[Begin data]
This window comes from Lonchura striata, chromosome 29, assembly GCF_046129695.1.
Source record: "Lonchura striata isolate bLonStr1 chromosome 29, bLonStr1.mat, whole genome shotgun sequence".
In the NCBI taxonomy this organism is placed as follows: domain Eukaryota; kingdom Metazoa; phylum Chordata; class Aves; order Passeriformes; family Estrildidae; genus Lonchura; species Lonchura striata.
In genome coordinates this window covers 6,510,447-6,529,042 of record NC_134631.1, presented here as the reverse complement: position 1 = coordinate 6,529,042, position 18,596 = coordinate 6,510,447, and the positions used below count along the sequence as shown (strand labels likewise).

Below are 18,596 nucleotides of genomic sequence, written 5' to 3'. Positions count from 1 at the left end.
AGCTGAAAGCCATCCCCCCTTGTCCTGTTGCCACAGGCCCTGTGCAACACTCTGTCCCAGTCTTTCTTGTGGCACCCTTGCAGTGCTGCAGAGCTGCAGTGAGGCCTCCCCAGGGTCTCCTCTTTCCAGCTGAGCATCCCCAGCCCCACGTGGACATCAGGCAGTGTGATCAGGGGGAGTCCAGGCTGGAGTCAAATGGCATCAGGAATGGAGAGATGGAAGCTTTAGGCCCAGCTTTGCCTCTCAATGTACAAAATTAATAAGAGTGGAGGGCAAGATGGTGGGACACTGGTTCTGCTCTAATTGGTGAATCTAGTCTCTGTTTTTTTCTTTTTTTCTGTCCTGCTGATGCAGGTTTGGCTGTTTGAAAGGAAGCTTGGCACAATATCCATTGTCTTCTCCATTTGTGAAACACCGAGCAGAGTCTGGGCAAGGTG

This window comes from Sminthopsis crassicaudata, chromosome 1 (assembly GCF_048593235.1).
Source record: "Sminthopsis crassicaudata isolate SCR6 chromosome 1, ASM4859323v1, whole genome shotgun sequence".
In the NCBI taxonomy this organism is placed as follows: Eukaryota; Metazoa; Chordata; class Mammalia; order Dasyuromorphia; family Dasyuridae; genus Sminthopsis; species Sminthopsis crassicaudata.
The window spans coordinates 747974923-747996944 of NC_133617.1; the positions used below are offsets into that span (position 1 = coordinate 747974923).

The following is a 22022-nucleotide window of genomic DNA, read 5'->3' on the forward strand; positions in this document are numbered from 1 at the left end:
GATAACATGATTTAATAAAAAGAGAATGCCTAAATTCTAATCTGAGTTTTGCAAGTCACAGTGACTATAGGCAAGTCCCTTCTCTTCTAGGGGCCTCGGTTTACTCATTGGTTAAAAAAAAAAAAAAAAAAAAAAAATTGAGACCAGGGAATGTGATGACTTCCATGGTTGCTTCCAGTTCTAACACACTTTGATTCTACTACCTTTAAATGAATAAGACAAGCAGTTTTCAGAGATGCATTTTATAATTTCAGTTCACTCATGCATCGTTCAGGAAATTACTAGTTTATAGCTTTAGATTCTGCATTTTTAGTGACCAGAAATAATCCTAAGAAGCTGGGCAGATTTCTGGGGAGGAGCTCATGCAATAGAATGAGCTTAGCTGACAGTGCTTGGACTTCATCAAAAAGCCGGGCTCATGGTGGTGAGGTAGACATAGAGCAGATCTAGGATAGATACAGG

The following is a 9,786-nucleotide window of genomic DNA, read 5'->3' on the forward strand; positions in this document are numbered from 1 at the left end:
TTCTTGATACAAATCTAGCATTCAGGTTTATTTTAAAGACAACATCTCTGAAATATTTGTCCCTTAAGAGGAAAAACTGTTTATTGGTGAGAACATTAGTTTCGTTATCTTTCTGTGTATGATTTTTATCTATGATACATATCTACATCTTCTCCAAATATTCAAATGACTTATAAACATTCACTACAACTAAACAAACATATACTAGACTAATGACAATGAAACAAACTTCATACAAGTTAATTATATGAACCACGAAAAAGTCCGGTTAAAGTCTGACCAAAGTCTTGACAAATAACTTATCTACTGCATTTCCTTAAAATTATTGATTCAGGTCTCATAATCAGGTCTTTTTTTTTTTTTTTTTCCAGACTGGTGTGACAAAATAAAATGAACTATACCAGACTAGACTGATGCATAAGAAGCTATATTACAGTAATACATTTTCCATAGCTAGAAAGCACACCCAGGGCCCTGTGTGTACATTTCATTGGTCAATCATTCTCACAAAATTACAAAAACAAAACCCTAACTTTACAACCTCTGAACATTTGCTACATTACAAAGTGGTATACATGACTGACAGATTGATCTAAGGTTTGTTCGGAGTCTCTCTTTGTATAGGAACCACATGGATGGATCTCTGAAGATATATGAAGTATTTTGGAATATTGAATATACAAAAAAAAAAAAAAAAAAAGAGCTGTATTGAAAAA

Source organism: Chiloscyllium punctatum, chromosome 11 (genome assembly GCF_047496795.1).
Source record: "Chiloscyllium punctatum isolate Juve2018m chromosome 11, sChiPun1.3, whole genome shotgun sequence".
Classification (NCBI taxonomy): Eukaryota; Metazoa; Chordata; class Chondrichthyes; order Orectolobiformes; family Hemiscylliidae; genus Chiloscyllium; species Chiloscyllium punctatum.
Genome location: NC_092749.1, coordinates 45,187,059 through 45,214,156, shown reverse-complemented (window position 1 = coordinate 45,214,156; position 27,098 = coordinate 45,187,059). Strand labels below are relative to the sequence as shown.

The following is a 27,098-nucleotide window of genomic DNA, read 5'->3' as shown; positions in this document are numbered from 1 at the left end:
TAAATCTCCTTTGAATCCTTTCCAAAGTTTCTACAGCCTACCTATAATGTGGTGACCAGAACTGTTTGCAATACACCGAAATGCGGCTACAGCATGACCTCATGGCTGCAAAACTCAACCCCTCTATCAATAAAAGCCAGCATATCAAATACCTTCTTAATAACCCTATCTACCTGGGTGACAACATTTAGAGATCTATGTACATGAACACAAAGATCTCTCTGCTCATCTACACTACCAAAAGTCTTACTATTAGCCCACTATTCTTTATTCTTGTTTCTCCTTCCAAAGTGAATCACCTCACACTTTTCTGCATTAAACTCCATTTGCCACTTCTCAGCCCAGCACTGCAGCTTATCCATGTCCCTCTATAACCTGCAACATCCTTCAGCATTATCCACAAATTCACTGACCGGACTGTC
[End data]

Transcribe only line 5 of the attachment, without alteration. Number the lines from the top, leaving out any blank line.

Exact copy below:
Below are 18,596 nucleotides of genomic sequence, written 5' to 3'. Positions count from 1 at the left end.